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Controlling In Mangment (Case Study)

This is a case study which deals with the controlling of an orgnization...
by

waheed abbas

on 25 December 2012

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Transcript of Controlling In Mangment (Case Study)

Controlling CASE:
E.coli Presents Multiple Control Challenges There have been more than 20 E.coli outbreaks in the United States since 1990 resulting in numerous deaths and serious illness in many more. These outbreaks point out the difficulty of controlling for bacterial infection in food – at many levels, the growers and packers, grocery stores and other distributors, and restaurants.

After this case was written, United States pet owners saw illness and death in their pets linked to the importation of food product components from China. There are now increased calls for controls on the food industry worldwide. 1. Imagine you are the owner of an expensive restaurant. Using the basic control process described in this chapter and the information from the case, describe how you would establish a set of controls to guard against an E. coli outbreak due to food served in your restaurant. What issues would be most important in each step of the process? 2. If the Federal and /or state governments were to impose stricter standards on each major component of the system (e.g., growers, distributors, restaurants), could this result in unreasonable or unacceptable costs associated with over control? What would be an example? How would you weight the possible costs against potential gains? 3. What is your evaluation of Taco Bell’s approach of shifting certain tasks and responsibilities from their restaurants to their vendors? Are any new control issues raised by this change? 4. If you were the owner of the wholesale market described in the case, how would you work with your individual tenants (those who rent the 75 stalls to sell their particular produce items to restaurant buyers) to improve the overall level of sanitation control throughout the market to meet county health standards? Process? What Is Control Measuring actual performance. Comparing actual performance against a standard. Taking action to correct deviations or inadequate standards First of all, every organization/restaurant needs a set of rules (basic control process) so that everyone knows the purpose why they are working at the restaurant.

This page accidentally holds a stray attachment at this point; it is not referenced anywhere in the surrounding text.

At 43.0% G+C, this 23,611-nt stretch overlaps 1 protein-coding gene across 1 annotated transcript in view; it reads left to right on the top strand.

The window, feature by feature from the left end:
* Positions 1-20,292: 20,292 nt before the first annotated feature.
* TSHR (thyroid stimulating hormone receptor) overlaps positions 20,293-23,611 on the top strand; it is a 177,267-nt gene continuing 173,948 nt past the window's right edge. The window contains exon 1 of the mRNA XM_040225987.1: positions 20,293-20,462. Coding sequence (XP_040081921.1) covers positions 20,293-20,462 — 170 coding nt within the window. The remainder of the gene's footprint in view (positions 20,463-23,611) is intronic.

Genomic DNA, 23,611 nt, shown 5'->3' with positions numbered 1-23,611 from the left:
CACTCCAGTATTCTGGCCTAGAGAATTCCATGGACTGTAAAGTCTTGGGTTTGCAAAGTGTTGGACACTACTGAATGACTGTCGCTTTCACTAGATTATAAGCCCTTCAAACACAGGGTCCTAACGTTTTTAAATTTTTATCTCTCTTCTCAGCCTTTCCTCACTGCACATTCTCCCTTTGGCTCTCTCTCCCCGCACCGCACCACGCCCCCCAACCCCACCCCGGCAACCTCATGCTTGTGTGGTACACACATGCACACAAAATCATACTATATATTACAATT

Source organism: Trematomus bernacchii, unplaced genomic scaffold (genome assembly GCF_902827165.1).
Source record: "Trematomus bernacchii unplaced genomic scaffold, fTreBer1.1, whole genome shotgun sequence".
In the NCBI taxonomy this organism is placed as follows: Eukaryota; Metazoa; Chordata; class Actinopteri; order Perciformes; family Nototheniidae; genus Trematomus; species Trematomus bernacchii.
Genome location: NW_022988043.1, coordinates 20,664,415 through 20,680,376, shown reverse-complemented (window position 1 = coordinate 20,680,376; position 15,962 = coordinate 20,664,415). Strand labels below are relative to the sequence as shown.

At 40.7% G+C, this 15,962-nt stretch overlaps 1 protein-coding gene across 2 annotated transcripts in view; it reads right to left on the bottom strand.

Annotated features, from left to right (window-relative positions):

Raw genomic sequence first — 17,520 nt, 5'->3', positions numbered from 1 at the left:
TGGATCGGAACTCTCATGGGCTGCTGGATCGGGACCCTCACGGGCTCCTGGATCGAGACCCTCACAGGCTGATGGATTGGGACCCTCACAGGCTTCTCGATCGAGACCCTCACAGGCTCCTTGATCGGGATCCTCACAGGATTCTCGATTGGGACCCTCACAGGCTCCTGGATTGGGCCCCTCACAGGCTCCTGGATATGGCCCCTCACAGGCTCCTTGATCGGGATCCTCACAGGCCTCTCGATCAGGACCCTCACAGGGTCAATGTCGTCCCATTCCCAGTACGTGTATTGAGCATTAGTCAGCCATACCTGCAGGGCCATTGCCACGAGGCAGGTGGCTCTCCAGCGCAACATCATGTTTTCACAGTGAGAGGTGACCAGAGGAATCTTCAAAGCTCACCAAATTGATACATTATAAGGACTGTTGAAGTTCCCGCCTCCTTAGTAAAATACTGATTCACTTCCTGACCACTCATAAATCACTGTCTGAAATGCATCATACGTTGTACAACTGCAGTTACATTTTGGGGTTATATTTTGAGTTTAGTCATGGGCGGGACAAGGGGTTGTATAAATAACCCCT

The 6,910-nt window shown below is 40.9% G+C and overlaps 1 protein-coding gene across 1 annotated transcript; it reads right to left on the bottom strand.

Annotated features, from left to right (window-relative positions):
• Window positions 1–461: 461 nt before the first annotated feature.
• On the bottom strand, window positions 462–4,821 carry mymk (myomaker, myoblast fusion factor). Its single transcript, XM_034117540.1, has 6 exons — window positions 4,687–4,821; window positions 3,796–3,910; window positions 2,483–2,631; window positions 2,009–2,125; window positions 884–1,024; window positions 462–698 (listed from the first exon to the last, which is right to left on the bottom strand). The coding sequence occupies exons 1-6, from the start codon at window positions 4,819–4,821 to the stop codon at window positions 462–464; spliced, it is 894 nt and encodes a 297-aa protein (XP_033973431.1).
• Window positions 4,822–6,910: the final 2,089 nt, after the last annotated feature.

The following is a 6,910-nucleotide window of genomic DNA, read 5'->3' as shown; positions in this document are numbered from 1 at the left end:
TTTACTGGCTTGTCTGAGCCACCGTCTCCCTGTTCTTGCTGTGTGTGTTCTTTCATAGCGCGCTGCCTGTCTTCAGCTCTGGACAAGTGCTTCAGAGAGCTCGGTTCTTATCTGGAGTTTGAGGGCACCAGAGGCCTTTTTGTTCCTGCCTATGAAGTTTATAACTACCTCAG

At the end of the day, the restaurant is there to make profit by pleasing the customers and keeping loyal customers and attract new fans.
Therefore we get feedback from customers to change the way we plan and organizing the restaurant. Running an expensive restaurant means establishing a higher standard relative to inexpensive restaurants like Denny’s or fast food chains.
For example, using the best ingredient and having protocol when cooking the food (heating meat to ensure no E. coli and other bacteria is there to harm the customers), this will guard against an E coli outbreak. Even push for control so stringent that food and beverage controllers will be able to track the movement of every item served in the restaurant so that there wouldn’t be an E. coli outbreak in my restaurant. The second step in the basic control process is the measurement of performance.
In this step we will be monitoring and gathering information on how please the customers were in the service and food. We will also have workers examine the food before the food is service to double check the plating of the food (stage-gate keeper). The third step in control process is comparing performance results against previously set standards.